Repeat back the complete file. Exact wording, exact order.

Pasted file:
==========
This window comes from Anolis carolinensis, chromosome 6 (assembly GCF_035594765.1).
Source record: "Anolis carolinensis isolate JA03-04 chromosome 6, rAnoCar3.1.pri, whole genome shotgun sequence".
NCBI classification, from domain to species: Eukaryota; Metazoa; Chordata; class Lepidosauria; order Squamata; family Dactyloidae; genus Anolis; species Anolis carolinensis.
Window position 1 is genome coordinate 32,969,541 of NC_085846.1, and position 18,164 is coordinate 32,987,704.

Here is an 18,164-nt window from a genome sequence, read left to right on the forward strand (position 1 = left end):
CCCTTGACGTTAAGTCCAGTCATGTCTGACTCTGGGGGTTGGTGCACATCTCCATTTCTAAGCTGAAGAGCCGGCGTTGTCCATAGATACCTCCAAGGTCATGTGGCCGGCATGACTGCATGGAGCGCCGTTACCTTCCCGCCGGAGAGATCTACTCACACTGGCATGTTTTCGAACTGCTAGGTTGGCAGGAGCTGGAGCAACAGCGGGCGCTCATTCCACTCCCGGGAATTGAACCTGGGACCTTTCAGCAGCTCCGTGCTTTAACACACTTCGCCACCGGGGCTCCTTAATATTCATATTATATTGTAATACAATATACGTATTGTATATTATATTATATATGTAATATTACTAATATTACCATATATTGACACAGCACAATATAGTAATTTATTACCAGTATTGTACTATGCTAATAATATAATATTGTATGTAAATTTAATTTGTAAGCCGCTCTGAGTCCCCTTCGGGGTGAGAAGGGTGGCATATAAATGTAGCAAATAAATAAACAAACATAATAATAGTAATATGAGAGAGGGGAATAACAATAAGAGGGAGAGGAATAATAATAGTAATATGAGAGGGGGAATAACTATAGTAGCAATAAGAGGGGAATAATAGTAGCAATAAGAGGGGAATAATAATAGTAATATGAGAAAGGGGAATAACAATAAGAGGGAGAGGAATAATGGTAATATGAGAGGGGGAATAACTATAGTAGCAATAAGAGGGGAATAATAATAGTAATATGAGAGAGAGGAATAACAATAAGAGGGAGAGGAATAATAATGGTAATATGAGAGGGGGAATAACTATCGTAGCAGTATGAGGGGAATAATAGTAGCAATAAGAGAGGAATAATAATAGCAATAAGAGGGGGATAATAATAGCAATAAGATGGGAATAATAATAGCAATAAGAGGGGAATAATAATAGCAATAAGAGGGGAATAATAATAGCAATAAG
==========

This window comes from Anolis carolinensis, chromosome 6 (assembly GCF_035594765.1).
Source record: "Anolis carolinensis isolate JA03-04 chromosome 6, rAnoCar3.1.pri, whole genome shotgun sequence".
NCBI classification, from domain to species: Eukaryota; Metazoa; Chordata; class Lepidosauria; order Squamata; family Dactyloidae; genus Anolis; species Anolis carolinensis.
Window position 1 is genome coordinate 32,969,541 of NC_085846.1, and position 18,164 is coordinate 32,987,704.

Here is an 18,164-nt window from a genome sequence, read left to right on the forward strand (position 1 = left end):
CCCTTGACGTTAAGTCCAGTCATGTCTGACTCTGGGGGTTGGTGCACATCTCCATTTCTAAGCTGAAGAGCCGGCGTTGTCCATAGATACCTCCAAGGTCATGTGGCCGGCATGACTGCATGGAGCGCCGTTACCTTCCCGCCGGAGAGATCTACTCACACTGGCATGTTTTCGAACTGCTAGGTTGGCAGGAGCTGGAGCAACAGCGGGCGCTCATTCCACTCCCGGGAATTGAACCTGGGACCTTTCAGCAGCTCCGTGCTTTAACACACTTCGCCACCGGGGCTCCTTAATATTCATATTATATTGTAATACAATATACGTATTGTATATTATATTATATATGTAATATTACTAATATTACCATATATTGACACAGCACAATATAGTAATTTATTACCAGTATTGTACTATGCTAATAATATAATATTGTATGTAAATTTAATTTGTAAGCCGCTCTGAGTCCCCTTCGGGGTGAGAAGGGTGGCATATAAATGTAGCAAATAAATAAACAAACATAATAATAGTAATATGAGAGAGGGGAATAACAATAAGAGGGAGAGGAATAATAATAGTAATATGAGAGGGGGAATAACTATAGTAGCAATAAGAGGGGAATAATAGTAGCAATAAGAGGGGAATAATAATAGTAATATGAGAAAGGGGAATAACAATAAGAGGGAGAGGAATAATGGTAATATGAGAGGGGGAATAACTATAGTAGCAATAAGAGGGGAATAATAATAGTAATATGAGAGAGAGGAATAACAATAAGAGGGAGAGGAATAATAATGGTAATATGAGAGGGGGAATAACTATCGTAGCAGTATGAGGGGAATAATAGTAGCAATAAGAGAGGAATAATAATAGCAATAAGAGGGGGATAATAATAGCAATAAGATGGGAATAATAATAGCAATAAGAGGGGAATAATAATAGCAATAAGAGGGGAATAATAATAGCAATAAG